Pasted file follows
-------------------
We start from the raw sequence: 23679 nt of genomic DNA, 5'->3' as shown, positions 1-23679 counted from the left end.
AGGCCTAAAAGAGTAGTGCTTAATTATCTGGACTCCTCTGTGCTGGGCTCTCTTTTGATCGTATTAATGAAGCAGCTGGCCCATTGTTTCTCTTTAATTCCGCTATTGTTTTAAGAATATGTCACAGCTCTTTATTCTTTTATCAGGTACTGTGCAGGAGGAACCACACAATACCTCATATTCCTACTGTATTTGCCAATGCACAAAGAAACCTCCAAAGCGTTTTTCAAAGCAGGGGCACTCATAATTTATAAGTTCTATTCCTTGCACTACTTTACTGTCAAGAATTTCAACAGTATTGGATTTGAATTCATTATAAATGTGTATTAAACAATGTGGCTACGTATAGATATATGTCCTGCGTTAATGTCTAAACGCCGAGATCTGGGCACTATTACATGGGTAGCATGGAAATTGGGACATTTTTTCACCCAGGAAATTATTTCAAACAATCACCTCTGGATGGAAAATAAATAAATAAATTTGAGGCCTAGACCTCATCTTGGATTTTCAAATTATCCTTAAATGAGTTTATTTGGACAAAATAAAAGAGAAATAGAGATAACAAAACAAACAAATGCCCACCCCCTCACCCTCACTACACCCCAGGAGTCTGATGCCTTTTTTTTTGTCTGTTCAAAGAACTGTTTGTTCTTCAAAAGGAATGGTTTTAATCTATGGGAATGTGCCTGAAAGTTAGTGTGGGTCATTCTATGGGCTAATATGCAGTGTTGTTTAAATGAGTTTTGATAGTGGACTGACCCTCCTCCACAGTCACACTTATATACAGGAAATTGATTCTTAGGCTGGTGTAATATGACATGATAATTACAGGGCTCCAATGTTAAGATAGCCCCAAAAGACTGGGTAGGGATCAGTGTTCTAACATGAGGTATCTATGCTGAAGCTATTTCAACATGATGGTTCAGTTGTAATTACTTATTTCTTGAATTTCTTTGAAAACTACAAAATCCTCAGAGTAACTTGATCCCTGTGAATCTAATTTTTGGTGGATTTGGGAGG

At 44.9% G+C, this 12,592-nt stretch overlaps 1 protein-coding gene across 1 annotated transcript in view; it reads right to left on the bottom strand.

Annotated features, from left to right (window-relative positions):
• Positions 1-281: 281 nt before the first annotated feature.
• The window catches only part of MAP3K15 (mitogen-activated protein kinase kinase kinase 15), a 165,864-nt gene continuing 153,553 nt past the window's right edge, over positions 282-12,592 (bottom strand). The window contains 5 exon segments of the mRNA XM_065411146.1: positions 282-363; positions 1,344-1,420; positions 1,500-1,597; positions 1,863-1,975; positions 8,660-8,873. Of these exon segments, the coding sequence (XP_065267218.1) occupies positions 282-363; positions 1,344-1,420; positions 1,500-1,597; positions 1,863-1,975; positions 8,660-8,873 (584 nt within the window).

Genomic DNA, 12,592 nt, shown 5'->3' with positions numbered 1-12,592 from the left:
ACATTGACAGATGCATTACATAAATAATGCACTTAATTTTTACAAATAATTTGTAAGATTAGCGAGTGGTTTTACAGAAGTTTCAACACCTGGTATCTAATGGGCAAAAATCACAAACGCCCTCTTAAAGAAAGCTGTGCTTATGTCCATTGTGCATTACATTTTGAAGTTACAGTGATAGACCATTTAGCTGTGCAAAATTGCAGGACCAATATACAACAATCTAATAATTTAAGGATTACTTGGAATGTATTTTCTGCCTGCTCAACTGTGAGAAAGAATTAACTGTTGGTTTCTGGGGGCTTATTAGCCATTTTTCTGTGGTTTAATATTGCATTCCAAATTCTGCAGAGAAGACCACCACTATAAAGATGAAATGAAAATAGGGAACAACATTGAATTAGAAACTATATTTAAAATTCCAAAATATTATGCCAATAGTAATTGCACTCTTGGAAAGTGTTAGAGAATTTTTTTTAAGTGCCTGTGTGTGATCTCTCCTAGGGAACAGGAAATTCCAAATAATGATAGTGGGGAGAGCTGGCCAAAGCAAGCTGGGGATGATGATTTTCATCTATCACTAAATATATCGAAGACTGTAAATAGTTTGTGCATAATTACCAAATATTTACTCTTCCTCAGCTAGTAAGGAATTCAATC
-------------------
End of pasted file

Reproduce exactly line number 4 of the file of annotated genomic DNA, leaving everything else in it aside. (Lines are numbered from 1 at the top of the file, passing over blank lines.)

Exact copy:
Annotated features, from left to right (window-relative positions):